Masterly Inactivity: The Case for Very Long Term Passive Investments

I recently wrote a blog post on very long term passive investments. I’d love to get your feedback on how I have done the research and what improvements I can make. If you want anything specific tested with the data I have, please let me know. I will try my best to do it.

Here is the link to the post: Masterly Inactivity: The Case for Very Long Term Passive Investments

Here is the excel file in which I performed the analysis:


I have only recently joined this community to bring a greater focus to my investments, despite being an investor for more than 20 years. I found your article very informative (a bit heavy on the maths for me personally - albeit necessarily!! :slight_smile: ) I must confess that my own strategy has been absolutely the same: buy and forget. This has given me very good returns, and over long period, exactly as highlighted in your article.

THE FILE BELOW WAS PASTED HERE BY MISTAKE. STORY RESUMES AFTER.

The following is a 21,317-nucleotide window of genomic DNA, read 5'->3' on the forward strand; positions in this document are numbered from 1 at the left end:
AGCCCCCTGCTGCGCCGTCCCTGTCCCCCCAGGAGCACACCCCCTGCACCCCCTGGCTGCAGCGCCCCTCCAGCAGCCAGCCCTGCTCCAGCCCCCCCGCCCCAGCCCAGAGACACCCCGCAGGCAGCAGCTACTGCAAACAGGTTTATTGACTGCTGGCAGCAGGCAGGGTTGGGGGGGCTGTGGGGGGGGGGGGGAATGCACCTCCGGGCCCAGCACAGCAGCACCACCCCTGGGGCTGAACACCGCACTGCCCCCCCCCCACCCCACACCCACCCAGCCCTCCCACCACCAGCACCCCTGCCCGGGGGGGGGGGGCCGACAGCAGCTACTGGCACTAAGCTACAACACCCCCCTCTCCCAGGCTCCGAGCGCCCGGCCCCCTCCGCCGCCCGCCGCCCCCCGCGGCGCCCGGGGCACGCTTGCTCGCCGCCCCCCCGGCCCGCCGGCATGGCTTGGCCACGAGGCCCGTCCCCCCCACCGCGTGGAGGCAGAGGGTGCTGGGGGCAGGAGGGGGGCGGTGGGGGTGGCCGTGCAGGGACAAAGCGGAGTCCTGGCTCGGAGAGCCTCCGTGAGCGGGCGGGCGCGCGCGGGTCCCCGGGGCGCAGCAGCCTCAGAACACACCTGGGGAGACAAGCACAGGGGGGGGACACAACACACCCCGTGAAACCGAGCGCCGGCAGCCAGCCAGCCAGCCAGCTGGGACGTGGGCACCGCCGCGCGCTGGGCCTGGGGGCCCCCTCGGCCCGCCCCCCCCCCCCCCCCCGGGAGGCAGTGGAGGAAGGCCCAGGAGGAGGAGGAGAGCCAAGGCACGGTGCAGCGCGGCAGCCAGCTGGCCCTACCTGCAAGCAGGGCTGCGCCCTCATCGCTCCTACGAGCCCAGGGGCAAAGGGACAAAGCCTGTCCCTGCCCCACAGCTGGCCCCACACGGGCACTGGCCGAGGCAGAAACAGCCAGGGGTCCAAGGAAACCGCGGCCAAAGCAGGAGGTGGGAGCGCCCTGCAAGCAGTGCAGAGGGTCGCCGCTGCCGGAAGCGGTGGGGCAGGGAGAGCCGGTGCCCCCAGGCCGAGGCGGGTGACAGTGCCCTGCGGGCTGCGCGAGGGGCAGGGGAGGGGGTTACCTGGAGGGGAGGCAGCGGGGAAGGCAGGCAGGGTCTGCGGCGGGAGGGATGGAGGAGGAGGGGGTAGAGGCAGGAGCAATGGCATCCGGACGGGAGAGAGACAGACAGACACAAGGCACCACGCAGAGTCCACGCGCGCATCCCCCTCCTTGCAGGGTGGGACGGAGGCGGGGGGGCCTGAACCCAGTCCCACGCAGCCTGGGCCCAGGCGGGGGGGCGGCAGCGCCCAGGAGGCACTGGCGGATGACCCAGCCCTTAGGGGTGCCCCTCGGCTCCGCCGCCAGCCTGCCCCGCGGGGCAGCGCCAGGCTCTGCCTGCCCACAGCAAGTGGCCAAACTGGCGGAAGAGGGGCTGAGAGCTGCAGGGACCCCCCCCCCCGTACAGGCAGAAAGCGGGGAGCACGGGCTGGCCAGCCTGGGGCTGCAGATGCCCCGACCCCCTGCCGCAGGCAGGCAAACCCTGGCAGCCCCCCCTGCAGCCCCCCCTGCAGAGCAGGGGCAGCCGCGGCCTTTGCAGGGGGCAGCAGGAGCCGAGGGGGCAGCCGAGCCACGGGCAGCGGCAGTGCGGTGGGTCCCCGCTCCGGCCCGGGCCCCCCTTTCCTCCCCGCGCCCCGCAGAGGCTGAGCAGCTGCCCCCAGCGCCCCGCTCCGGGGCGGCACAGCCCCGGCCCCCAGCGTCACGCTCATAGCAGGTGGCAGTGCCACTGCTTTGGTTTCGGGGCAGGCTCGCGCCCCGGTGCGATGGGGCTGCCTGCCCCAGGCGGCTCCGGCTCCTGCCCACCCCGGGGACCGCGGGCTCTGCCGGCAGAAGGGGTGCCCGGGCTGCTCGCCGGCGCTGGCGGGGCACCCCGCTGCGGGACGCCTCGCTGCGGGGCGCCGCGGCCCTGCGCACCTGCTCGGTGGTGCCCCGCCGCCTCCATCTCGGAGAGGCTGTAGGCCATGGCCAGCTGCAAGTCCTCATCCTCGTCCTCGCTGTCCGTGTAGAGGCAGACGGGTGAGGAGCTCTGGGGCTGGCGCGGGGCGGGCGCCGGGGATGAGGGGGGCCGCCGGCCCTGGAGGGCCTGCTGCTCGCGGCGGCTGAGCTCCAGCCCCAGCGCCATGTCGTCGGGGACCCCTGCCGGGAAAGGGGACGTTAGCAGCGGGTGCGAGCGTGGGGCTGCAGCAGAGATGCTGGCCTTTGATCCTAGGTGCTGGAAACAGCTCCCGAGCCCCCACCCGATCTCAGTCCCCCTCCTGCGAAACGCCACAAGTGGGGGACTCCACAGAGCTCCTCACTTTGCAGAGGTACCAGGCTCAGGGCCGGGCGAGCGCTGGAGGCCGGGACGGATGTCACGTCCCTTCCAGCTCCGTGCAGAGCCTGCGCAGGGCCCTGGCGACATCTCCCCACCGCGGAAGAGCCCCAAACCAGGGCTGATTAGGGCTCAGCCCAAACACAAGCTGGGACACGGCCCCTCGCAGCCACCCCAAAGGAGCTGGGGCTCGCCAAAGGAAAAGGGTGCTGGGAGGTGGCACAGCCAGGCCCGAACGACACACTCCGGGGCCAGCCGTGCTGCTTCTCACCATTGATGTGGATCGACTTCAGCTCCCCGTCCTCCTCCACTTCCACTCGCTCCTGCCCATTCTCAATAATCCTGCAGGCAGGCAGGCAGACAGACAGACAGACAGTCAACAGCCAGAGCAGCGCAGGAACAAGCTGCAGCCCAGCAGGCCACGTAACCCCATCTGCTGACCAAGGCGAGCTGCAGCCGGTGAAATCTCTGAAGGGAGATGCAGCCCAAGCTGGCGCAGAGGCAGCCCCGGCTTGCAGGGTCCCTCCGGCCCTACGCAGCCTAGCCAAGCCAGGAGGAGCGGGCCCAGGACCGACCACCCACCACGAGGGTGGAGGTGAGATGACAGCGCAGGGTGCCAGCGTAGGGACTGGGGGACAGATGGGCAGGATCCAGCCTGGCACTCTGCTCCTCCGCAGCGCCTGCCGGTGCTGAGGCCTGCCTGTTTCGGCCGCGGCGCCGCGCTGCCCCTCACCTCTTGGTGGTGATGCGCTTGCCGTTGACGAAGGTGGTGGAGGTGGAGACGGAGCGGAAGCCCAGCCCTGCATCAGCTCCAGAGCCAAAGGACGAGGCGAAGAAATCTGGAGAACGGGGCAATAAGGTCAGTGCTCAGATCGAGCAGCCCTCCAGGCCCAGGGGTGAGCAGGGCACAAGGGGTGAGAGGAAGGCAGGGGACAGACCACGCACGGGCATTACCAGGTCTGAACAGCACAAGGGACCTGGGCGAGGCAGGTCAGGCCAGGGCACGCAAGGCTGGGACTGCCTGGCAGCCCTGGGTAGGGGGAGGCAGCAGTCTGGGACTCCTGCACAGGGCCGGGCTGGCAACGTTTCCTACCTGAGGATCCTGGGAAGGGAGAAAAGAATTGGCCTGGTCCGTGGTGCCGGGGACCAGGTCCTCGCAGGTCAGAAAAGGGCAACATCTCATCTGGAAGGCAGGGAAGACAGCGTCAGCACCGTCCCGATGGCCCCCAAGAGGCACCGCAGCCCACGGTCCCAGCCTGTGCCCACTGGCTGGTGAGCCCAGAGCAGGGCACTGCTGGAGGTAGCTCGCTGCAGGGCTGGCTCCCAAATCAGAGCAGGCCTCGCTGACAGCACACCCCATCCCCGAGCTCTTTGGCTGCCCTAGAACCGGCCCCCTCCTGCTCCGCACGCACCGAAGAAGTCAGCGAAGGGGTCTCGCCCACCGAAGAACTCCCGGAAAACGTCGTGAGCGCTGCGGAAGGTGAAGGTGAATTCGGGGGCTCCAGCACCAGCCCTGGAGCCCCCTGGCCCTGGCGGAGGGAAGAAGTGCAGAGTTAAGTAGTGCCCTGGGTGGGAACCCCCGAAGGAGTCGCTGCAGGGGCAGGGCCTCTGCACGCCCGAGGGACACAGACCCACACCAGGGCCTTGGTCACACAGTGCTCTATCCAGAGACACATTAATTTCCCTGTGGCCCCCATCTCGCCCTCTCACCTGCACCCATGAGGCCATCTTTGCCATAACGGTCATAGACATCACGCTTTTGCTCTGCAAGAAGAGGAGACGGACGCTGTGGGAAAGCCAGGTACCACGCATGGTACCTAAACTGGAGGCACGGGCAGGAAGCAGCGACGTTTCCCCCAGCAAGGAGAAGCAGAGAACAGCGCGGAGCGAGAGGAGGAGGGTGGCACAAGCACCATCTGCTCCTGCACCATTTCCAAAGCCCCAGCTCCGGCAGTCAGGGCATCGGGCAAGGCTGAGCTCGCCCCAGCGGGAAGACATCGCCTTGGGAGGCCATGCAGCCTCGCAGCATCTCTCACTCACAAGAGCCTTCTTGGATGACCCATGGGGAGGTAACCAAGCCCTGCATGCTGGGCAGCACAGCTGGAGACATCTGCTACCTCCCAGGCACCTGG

I just wanted to ask as to the rationale for arbitrary weightage, and the criteria for selection of the weightage numbers. I found this part a bit difficult to understand and would be grateful for clarification.


Hi Sandokan,

The arbitrary weights is just to give more importance to the results given by that measure which has the lowest Skewness (P/E). 50-30-20 split is the rule of thumb. But I doubt the results will change at all even if you use something like 70-20-10 or anything else. The basic requirement is w(P/E) > w(P/B) > w(D/Y).

Nice Work !! Can you share your excel sheet here please? Thanks